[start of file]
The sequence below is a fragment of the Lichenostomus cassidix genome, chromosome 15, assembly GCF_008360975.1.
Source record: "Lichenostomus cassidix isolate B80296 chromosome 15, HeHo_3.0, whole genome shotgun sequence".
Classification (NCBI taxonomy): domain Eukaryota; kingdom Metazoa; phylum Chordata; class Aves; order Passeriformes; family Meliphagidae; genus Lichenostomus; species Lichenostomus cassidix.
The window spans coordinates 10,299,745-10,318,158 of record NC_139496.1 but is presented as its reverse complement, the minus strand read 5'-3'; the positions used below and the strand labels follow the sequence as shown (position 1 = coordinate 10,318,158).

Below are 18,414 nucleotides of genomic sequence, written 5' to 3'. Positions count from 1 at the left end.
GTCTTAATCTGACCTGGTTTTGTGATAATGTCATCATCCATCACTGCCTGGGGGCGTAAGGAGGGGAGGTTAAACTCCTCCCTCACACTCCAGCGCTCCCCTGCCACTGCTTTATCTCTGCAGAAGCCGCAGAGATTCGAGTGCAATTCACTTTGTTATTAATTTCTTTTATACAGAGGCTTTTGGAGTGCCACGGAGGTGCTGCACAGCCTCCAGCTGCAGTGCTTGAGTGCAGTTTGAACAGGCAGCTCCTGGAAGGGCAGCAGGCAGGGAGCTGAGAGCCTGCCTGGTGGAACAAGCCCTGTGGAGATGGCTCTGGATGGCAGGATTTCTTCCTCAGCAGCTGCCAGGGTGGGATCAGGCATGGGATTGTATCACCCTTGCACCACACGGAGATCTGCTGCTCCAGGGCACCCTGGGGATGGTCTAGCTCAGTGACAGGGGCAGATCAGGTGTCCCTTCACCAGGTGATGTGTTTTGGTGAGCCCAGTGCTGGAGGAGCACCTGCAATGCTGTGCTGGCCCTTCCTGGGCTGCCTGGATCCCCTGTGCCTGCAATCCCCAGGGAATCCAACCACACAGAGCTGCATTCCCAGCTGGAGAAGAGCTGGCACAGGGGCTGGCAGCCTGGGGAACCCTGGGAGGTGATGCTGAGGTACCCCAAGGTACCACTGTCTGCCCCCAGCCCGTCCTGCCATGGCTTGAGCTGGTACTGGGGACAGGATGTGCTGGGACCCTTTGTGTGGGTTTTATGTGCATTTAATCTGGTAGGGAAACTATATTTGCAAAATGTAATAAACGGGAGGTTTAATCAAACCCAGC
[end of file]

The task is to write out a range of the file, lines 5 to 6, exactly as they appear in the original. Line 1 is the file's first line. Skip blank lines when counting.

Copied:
Below are 18,414 nucleotides of genomic sequence, written 5' to 3'. Positions count from 1 at the left end.
GTCTTAATCTGACCTGGTTTTGTGATAATGTCATCATCCATCACTGCCTGGGGGCGTAAGGAGGGGAGGTTAAACTCCTCCCTCACACTCCAGCGCTCCCCTGCCACTGCTTTATCTCTGCAGAAGCCGCAGAGATTCGAGTGCAATTCACTTTGTTATTAATTTCTTTTATACAGAGGCTTTTGGAGTGCCACGGAGGTGCTGCACAGCCTCCAGCTGCAGTGCTTGAGTGCAGTTTGAACAGGCAGCTCCTGGAAGGGCAGCAGGCAGGGAGCTGAGAGCCTGCCTGGTGGAACAAGCCCTGTGGAGATGGCTCTGGATGGCAGGATTTCTTCCTCAGCAGCTGCCAGGGTGGGATCAGGCATGGGATTGTATCACCCTTGCACCACACGGAGATCTGCTGCTCCAGGGCACCCTGGGGATGGTCTAGCTCAGTGACAGGGGCAGATCAGGTGTCCCTTCACCAGGTGATGTGTTTTGGTGAGCCCAGTGCTGGAGGAGCACCTGCAATGCTGTGCTGGCCCTTCCTGGGCTGCCTGGATCCCCTGTGCCTGCAATCCCCAGGGAATCCAACCACACAGAGCTGCATTCCCAGCTGGAGAAGAGCTGGCACAGGGGCTGGCAGCCTGGGGAACCCTGGGAGGTGATGCTGAGGTACCCCAAGGTACCACTGTCTGCCCCCAGCCCGTCCTGCCATGGCTTGAGCTGGTACTGGGGACAGGATGTGCTGGGACCCTTTGTGTGGGTTTTATGTGCATTTAATCTGGTAGGGAAACTATATTTGCAAAATGTAATAAACGGGAGGTTTAATCAAACCCAGC